Family businesses that adopt three or four corporate governance tools in comparison to the ones that adopt only one tool show higher levels of entrepreneurial orientation and performance
Recommendation: Family governance does matter
Family businesses wanting to strengthen family members' identification with the firm need to implement more than one family governance tool. Moreover, adopting more than one family governance tool leads to higher degrees of entrepreneurial orientation and firm performance.
Effect of gender and societal change
Female family business leaders plan to retire at a younger age than their male counterpart
Decisions and succession take place earlier if the next senior family business leader is female
Family businesses with female CEOs have less autocratic leadership than male CEOs
Recommendation: More female CEOs are needed and beneficial
Letting more female CEOs take the stage in family businesses is needed globally and will benefit family businesses since they will have less autocratic leadership styles than male CEOs, plan to retire earlier, increase the likelihood of having more female CEOs in the future, and better anticipate the time of succession.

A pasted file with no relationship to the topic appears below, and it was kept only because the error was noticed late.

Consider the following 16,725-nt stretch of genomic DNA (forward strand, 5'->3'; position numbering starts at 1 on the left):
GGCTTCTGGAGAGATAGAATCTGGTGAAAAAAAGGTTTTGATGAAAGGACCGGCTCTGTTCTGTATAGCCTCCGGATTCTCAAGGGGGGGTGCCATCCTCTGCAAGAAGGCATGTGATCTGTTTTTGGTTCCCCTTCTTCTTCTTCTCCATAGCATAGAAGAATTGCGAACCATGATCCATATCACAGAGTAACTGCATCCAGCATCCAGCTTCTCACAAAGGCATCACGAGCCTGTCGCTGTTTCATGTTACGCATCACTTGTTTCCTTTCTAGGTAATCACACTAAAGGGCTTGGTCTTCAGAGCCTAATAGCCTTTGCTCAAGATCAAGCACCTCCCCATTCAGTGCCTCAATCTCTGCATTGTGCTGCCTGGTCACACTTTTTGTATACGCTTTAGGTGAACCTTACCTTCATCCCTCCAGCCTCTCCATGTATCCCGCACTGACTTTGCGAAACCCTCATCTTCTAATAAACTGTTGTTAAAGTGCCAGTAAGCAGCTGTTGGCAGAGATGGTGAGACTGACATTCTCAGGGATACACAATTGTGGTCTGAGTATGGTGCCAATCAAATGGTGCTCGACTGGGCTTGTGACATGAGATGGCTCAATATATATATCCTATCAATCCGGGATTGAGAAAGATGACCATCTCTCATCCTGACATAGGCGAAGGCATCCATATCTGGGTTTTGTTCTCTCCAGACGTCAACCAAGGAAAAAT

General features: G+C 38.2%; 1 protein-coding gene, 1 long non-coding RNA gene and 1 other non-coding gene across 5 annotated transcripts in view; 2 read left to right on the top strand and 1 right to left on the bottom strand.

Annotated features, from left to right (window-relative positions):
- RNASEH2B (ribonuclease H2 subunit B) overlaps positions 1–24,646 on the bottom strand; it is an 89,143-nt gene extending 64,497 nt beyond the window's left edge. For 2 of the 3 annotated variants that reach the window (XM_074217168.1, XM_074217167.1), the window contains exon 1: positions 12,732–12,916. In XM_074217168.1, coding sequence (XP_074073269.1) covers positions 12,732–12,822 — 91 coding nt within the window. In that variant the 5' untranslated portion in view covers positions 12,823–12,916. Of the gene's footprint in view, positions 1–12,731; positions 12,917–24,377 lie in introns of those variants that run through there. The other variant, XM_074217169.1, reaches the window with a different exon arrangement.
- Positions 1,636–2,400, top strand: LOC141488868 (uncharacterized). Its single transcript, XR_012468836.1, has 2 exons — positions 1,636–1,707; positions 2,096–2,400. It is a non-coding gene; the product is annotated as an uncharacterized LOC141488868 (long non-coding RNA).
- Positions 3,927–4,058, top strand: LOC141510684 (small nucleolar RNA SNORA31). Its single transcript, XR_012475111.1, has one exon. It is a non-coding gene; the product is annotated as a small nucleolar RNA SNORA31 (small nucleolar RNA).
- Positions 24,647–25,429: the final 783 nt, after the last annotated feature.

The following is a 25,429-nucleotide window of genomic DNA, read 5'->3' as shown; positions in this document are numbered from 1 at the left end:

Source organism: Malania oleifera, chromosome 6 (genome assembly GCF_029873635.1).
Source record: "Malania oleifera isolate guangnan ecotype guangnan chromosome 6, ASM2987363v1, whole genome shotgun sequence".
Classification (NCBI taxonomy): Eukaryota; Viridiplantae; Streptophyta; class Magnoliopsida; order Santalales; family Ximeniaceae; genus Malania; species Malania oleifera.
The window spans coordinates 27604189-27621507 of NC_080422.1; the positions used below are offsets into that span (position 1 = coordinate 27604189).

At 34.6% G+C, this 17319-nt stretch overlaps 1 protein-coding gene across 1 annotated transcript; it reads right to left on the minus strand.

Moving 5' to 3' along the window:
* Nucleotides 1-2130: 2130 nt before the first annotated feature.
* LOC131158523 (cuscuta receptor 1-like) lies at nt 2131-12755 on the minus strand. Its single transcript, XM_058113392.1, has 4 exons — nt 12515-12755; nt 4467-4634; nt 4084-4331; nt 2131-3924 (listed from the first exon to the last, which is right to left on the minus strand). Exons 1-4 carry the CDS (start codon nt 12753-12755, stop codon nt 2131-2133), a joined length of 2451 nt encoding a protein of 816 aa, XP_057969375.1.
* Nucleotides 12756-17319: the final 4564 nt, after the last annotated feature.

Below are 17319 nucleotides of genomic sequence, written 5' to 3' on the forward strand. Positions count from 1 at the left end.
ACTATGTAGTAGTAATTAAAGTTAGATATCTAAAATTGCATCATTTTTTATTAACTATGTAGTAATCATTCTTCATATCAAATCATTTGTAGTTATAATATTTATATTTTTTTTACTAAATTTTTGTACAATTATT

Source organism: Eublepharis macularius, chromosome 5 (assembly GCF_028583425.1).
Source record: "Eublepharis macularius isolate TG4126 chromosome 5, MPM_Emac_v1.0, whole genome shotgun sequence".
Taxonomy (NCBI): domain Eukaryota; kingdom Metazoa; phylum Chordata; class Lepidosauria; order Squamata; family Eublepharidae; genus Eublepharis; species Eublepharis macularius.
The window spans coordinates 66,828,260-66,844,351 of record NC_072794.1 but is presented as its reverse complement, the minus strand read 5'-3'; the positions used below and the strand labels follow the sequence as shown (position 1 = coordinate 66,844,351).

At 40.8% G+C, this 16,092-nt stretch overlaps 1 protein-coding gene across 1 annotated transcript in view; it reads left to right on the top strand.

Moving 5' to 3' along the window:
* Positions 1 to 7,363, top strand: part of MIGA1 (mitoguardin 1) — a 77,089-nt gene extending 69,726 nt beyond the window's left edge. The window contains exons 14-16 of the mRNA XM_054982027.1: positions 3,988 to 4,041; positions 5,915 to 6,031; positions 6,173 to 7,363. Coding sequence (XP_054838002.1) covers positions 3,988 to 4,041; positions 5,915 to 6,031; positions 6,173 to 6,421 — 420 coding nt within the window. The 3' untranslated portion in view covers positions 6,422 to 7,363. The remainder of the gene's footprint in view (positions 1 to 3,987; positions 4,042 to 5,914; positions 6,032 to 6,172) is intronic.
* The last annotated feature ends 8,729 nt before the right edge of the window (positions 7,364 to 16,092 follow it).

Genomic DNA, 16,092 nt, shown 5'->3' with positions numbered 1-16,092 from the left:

Entrepreneurial orientation, performance and main concerns
Availability of talent is the main concern of family business leaders globally
Family businesses that are led by leaders belonging to Generation X and Millennials have higher level of firm performance than family businesses led by older demographic cohorts
Recommendation: Millennial CEOs perform better but more talent is needed
It is time to 'pass the baton' to Millennial CEOs to boost family business performance. Moreover, to sustain competitiveness it is also important to continuously look for talent, and family businesses globally should reflect on how to increase and strengthen their employer branding.